Friday, July 02, 2010

Precedential No. 26: "OSMODEX" Specimens Fail to Show Use as Service Mark, TTAB Rules

In yet another specimen-of-use case, this one precedential, the Board affirmed a refusal to register the mark OSMODEX for "consultation services regarding controlled release drug delivery technology for pharmaceutical companies," on the ground that the mark does not function as a service mark. The Board agreed with Examining Attorney Lourdes D. Ayala that, although Applicant's specimens include the word OSMODEX "and purportedly make reference to applicant's consulting services, ... the mark would be perceived by the relevant public as identifying only applicant's drug delivery technology, and not as identifying consulting services." In re Osmotica Holdings Corporation, 96 USPQ2d 1669 (TTAB 2010) [precedential].

(click on photo for larger view
The Examining Attorney maintained that the mark OSMOTICA is used in connection with the only reference to "consulting" and that OSMODEX merely refers to one of Applicant's many technologies. Applicant feebly argued to the contrary. The Board observed that:

It is not enough that the mark and a reference to the services both appear in the same specimen. In order to create the required “direct association,” the specimen must not only contain a reference to the service, but also the mark must be used on the specimen to identify the service and its source. See In re Aerospace Optics Inc., 78 USPQ2d, 1861, 1862 (TTAB 2006).

The Board found that OSMODEX is clearly used to identify Applicant's technologies. The question, then, was whether it also identified the recited services. The answer was no.

The statement referenced by applicant on the web page, as well as the web page statement that we highlighted in the web page reproduction, are at most oblique references to consulting services and would only be so construed if the reader already knew that applicant offered such services. Certainly, this is not the required direct association between OSMODEX and applicant’s consulting services.

And so the Board affirmed the refusal.

Text Copyright John L. Welch 2010.


At 10:47 AM, Anonymous Anonymous said...

why is this decision precedential?

At 1:39 PM, Anonymous Doug said...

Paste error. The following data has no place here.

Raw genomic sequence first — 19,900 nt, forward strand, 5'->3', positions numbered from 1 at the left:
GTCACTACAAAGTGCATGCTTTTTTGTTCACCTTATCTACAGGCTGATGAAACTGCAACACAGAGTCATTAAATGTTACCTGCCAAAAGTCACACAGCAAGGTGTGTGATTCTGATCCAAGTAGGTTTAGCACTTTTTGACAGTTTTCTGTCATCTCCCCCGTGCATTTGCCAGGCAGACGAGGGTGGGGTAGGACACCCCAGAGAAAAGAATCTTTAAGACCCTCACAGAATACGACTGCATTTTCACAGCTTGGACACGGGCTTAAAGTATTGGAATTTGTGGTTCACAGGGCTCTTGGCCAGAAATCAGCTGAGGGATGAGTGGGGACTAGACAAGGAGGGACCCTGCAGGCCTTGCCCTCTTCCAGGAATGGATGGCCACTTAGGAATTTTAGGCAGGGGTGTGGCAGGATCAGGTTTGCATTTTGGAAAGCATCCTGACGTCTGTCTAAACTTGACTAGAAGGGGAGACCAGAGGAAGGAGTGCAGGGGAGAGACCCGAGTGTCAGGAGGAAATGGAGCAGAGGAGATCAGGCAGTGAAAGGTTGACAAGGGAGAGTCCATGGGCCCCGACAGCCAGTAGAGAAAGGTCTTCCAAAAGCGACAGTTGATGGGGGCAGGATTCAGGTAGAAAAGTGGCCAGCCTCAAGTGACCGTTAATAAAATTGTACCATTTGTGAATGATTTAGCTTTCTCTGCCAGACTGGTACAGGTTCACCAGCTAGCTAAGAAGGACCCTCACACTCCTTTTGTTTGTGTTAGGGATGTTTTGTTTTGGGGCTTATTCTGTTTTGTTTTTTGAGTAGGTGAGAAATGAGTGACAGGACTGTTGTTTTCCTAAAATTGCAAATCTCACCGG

Isn't that a picture of a Doctor consulting with a patient that I see right next to the mark?

At 7:53 PM, Anonymous Orrin A. Falby said...

Doug, I don't think these guys see patients. The description of services in the application is specifically limited to pharmacetical companies. This is a no brainer. The services are not described in the specimen. While the exact nature of the services does not need to be specified in the specimen, there must be something that creates in the mind of the purchaser and association between the mark and the service activity. See TMEP § 1301.04(b). There is nothing in the specimen here, that makes such an association. I have written responses and have won below on a similar refusal in an application for book publishing services, where the specimen was a book showing the applied for mark. I would not have filed this specimen, much less file an appeal. I would have filed an extension if the client could not have provided an appropriate specimen , i.e., if another extension was available. Not sure why some practitioners go through these obviously losing battles. I understand that some clients want to try, no matter what, but this specimen issue could have been easily remedied with some counseling. I am not an attorney, but I have been a paralegal for over 20 years, and I have seen time and time again attorneys and paralegals make assumptions about what the rule or law is. It does not take much to look this stuff up. Trademark law is so unique, that assuptions would almost always get you into trouble. For what its worth, thats my two cents.


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